There is a story of a planet with no one in charge. Everyone just does favors or obligations for each other. What is it called?

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    Bruce Sterling's short story Maneki Neko features a global computer-mediated not-quite-kinda-sorta-commercial network of gifts (goods), favors (services) and obligations (payment) that's gradually replacing traditional capitalism. But it takes place in a near-future Japan, not some other planet.
    – Joe L.
    Mar 21, 2015 at 15:34
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    You may want to take a look at this for some hints on improving your question. As it is, it may be a little vague.
    – Politank-Z
    Oct 12, 2017 at 21:38
  • The "favours as currency" concept is used in Night Watch and the other books in that series, but I'm unsure what you mean by "planet with no one in charge". Could you please clarify with some more details, such as genre, setting etc?
    – Psycrow
    Oct 13, 2017 at 7:12
  • Possibly the same as scifi.stackexchange.com/questions/211514/… (which is newer but not closed)
    – Otis
    May 2, 2019 at 20:40

3 Answers 3


You may be thinking of Eric Frank Russell's "And Then There Were None." This describes a spaceship visit to a anarchic planet where there is no monetary system, just a semi-formalized system of obligations (called "obs") between the inhabitants.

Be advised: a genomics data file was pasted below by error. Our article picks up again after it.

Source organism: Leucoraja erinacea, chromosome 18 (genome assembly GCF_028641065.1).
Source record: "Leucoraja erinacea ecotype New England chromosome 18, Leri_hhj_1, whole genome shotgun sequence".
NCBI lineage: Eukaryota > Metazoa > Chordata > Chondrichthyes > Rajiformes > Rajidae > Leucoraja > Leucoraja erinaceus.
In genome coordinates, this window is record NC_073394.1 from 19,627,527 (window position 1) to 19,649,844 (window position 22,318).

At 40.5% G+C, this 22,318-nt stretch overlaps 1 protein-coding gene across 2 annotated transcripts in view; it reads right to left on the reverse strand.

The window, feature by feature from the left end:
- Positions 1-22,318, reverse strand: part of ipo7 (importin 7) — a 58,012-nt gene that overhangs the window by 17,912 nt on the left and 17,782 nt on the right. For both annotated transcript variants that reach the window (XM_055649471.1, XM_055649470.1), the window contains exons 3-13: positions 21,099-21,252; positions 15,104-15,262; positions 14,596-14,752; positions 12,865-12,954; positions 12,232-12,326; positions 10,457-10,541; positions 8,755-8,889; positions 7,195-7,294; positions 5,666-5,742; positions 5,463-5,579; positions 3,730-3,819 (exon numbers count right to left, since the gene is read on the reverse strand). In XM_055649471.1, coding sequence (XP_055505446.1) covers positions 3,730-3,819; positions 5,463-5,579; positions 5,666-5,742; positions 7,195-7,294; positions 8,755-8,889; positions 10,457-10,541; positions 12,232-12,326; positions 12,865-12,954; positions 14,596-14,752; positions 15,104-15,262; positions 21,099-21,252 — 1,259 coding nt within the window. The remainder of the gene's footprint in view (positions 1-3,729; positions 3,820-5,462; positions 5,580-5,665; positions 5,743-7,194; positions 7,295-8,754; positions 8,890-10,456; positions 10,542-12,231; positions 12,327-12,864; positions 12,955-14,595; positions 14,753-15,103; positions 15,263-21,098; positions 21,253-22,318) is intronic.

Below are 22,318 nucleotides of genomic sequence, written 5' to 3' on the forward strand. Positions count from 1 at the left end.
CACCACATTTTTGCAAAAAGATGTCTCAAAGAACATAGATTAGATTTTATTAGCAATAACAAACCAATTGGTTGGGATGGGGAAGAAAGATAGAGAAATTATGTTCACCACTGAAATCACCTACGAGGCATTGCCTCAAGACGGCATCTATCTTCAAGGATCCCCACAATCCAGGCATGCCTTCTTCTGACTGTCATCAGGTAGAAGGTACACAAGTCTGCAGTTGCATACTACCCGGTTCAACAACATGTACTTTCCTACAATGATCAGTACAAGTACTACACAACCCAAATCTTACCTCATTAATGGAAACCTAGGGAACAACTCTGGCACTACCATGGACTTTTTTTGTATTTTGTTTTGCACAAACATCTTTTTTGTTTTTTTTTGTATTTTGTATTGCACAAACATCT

This story was included in The Science Fiction Hall of Fame and in Russell's fix-up novel "The Great Explosion". It was first published in the June 1951 Astounding and made the cover.

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It's not really a "different planet" but rather the underworld of London, but the economy in Neil Gaiman's Neverwhere seems to operate largely based on promises of future favors. At least the Marquis seemed to use them a lot, and I vaguely remember other characters also trading promises of future favors for services right now.

(whether the underworld in Neverwhere counts as 'no one in charge' is maybe up to interpretation; strictly speaking, there is an established order, it just seems to be more like a continual gang war than a well-functioning state)


You might almost be thinking of Ken MacLeod's The Stone Canal. Certainly a story about human and post-humans on another planet where much commerce is enacted through computer mediated interpersonal negotiation.


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